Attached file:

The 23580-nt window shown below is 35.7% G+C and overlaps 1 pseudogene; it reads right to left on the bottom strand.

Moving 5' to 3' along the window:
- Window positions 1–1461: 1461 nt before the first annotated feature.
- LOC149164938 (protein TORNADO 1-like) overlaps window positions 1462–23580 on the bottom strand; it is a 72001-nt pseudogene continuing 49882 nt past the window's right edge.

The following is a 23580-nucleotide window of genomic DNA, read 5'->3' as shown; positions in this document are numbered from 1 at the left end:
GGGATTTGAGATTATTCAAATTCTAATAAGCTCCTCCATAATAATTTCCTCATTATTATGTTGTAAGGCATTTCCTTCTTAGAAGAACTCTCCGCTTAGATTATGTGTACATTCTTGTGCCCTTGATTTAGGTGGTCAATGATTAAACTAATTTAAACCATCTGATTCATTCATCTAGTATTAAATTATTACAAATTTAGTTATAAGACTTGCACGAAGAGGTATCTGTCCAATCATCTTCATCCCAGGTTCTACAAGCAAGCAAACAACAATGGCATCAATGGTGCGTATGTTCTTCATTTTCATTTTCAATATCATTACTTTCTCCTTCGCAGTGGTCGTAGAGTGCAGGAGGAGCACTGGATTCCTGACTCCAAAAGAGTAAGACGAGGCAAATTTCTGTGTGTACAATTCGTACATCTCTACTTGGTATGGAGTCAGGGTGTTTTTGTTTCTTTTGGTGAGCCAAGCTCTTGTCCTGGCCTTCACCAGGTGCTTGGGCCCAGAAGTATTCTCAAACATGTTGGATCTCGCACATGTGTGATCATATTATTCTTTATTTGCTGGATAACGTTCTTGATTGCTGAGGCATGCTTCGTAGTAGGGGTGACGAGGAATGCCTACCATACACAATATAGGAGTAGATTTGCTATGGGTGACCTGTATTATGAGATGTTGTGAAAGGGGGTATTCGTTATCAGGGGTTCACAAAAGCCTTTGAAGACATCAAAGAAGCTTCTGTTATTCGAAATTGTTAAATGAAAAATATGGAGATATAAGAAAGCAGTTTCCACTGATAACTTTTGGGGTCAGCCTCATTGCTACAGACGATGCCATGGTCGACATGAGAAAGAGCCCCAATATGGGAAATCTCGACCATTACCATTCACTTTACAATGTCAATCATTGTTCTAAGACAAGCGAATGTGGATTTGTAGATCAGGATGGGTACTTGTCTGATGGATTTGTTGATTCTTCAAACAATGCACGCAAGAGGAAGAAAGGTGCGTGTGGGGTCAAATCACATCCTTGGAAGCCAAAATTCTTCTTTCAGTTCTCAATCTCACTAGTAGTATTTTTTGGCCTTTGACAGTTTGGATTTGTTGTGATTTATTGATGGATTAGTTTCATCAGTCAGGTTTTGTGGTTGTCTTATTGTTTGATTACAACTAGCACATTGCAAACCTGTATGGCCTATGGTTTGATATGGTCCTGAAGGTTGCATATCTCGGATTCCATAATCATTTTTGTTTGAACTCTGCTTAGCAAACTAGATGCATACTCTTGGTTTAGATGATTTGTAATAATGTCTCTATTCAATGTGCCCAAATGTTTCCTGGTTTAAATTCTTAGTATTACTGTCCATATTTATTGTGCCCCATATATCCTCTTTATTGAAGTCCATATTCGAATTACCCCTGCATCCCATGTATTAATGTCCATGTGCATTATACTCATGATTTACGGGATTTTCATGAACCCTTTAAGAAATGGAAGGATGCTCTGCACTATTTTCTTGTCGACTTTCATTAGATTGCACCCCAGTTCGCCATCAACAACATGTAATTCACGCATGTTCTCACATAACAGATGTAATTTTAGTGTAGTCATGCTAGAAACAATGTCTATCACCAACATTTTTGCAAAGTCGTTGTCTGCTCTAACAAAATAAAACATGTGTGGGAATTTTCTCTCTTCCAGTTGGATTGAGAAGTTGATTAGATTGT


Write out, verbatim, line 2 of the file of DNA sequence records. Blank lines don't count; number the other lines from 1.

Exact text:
Moving 5' to 3' along the window: